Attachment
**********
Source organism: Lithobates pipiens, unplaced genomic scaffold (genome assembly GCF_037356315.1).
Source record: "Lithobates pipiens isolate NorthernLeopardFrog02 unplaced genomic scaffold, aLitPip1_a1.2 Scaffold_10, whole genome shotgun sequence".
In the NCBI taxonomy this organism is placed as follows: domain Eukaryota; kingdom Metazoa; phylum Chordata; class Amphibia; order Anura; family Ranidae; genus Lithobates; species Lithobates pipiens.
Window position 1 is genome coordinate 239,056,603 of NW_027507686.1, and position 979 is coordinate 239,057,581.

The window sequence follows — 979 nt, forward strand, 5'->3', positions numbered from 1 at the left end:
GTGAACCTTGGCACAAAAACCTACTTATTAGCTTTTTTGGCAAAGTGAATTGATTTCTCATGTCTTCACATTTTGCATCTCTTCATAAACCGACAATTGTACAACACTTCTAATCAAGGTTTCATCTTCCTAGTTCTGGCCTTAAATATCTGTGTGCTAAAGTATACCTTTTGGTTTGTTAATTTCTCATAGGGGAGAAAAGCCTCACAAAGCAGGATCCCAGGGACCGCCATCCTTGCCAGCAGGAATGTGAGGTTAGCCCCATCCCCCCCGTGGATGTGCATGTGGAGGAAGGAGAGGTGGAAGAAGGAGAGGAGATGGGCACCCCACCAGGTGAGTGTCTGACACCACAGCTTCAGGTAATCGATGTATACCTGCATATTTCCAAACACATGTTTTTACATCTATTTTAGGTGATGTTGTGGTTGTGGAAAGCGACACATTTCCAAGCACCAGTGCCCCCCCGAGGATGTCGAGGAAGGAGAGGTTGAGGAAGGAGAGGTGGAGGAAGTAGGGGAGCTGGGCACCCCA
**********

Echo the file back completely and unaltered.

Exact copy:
Source organism: Lithobates pipiens, unplaced genomic scaffold (genome assembly GCF_037356315.1).
Source record: "Lithobates pipiens isolate NorthernLeopardFrog02 unplaced genomic scaffold, aLitPip1_a1.2 Scaffold_10, whole genome shotgun sequence".
In the NCBI taxonomy this organism is placed as follows: domain Eukaryota; kingdom Metazoa; phylum Chordata; class Amphibia; order Anura; family Ranidae; genus Lithobates; species Lithobates pipiens.
Window position 1 is genome coordinate 239,056,603 of NW_027507686.1, and position 979 is coordinate 239,057,581.

The window sequence follows — 979 nt, forward strand, 5'->3', positions numbered from 1 at the left end:
GTGAACCTTGGCACAAAAACCTACTTATTAGCTTTTTTGGCAAAGTGAATTGATTTCTCATGTCTTCACATTTTGCATCTCTTCATAAACCGACAATTGTACAACACTTCTAATCAAGGTTTCATCTTCCTAGTTCTGGCCTTAAATATCTGTGTGCTAAAGTATACCTTTTGGTTTGTTAATTTCTCATAGGGGAGAAAAGCCTCACAAAGCAGGATCCCAGGGACCGCCATCCTTGCCAGCAGGAATGTGAGGTTAGCCCCATCCCCCCCGTGGATGTGCATGTGGAGGAAGGAGAGGTGGAAGAAGGAGAGGAGATGGGCACCCCACCAGGTGAGTGTCTGACACCACAGCTTCAGGTAATCGATGTATACCTGCATATTTCCAAACACATGTTTTTACATCTATTTTAGGTGATGTTGTGGTTGTGGAAAGCGACACATTTCCAAGCACCAGTGCCCCCCCGAGGATGTCGAGGAAGGAGAGGTTGAGGAAGGAGAGGTGGAGGAAGTAGGGGAGCTGGGCACCCCA